A chance meeting with director Roland Emmerich and his cinematographer Ueli Steiger at a restaurant in Cape Town led to a friendship that changed everything. “One day Roland told me, if you can get into film school, I’ll give you a scholarship,” Hermanus said. “Somehow they saw something in me; it’s a perfect example of what it means to invest in people. “
Hermanus attended London Film School for three years and directed the feature film “Shirley Adams” as his graduation film. “You’re supposed to do a short film, but I’ve run out of them,” Hermanus said. The film’s critical success in South Africa and abroad led to the invitation to a residency in Cannes, where he began working on “Beauty,” a study of a gay obsession in a tight Afrikaans community. .
Like other Hermanus films, “Moffie” is the product of what he describes as a “forensic” preparation. He researched the era, aided by Ramsay, who collected footage from the South African border war in the 1970s and 1980s before getting involved in the film. And the director met the actors regularly for months, working on their stories, then sent them to training camp for a week.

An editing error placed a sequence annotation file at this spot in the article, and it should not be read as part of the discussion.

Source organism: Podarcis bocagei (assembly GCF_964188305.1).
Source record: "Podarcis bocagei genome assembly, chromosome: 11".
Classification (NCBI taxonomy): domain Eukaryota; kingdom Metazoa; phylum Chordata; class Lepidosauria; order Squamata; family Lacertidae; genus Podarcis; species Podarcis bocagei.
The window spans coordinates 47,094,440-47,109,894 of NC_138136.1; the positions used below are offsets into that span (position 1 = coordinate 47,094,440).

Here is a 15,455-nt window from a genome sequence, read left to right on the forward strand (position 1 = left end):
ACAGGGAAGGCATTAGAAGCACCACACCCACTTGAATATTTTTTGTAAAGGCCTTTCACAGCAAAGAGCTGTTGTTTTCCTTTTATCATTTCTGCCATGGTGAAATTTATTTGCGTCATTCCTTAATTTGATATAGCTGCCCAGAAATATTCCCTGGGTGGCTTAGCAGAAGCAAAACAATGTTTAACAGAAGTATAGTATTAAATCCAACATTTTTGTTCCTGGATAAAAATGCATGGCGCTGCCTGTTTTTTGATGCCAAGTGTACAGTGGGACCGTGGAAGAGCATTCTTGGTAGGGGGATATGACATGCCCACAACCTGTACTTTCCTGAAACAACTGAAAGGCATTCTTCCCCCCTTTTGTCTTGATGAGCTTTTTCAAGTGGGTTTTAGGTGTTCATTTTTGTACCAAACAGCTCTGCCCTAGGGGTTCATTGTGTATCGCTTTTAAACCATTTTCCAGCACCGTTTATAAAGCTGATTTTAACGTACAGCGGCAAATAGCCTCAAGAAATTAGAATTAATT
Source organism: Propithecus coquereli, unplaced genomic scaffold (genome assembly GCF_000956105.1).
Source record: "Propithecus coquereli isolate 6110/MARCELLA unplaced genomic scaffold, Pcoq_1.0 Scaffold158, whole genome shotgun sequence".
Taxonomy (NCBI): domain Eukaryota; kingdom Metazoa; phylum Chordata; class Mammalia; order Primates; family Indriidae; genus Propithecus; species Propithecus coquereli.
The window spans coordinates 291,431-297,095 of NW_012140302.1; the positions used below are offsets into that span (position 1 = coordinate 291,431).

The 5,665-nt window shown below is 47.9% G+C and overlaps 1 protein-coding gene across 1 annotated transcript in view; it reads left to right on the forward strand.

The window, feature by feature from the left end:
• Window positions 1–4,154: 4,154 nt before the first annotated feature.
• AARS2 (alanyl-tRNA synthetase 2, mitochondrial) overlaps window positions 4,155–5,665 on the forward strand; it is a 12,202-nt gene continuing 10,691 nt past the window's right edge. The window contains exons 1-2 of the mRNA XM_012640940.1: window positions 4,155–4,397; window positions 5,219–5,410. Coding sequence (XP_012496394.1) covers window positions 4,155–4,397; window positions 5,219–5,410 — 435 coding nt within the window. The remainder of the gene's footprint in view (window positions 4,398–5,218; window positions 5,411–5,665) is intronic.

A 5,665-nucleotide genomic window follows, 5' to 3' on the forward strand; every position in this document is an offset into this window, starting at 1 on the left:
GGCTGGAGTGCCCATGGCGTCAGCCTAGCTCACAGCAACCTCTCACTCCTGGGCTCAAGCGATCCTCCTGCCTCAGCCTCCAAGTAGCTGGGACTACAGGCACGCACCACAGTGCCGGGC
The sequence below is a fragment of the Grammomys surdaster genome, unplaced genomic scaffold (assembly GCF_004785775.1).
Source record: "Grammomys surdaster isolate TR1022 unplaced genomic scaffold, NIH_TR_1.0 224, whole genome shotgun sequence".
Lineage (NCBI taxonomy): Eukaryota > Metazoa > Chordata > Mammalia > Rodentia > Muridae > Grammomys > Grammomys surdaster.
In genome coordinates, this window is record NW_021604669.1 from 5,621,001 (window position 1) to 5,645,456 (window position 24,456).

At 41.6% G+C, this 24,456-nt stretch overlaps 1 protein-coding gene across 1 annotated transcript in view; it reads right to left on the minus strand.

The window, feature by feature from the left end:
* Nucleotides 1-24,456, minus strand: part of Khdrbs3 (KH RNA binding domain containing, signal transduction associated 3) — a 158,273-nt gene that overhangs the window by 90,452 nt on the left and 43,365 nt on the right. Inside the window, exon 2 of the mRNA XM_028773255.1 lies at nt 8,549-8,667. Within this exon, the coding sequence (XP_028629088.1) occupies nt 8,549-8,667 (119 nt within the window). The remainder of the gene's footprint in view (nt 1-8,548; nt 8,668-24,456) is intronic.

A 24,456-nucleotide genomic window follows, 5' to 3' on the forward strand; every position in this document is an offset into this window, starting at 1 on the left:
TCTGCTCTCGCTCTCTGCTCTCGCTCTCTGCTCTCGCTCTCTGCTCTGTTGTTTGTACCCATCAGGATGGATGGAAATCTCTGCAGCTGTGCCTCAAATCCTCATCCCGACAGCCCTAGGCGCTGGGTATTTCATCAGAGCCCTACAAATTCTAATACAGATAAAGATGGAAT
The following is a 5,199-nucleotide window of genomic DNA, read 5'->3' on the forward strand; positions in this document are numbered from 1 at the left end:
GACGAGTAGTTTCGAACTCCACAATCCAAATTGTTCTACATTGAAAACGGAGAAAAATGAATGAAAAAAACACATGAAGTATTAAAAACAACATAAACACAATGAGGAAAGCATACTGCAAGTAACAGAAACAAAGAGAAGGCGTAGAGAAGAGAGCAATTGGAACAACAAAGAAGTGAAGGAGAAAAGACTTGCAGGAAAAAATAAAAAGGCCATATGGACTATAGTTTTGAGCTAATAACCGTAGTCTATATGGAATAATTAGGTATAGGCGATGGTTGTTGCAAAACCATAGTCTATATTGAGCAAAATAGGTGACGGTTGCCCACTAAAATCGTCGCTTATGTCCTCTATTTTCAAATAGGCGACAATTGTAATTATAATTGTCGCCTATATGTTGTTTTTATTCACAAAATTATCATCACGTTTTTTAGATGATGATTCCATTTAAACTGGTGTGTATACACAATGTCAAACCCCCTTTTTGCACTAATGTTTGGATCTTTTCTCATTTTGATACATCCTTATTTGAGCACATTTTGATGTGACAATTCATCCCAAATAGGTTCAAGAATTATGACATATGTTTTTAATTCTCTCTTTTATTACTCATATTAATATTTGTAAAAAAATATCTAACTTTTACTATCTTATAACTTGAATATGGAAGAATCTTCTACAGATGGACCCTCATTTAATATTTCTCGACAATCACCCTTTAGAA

“Oliver created an environment where anything was possible because we understood our characters and this world,” said Hilton Pelser, who plays the terrifying Sergeant Brand, in a video interview. “I’ve come to understand what Brand is trying to do; in a very dark, very violent way, he’s trying to save their lives.
The film, Hermanus said, is a reflection of the apartheid collapse, the time when the minority government aroused fear and mistrust because it was losing its grip. There are very few black characters in the film, and all of them are briefly subjected to violence or contempt. “I wanted the film to be from a white South African perspective,” Hermanus said, “and that was its reality.”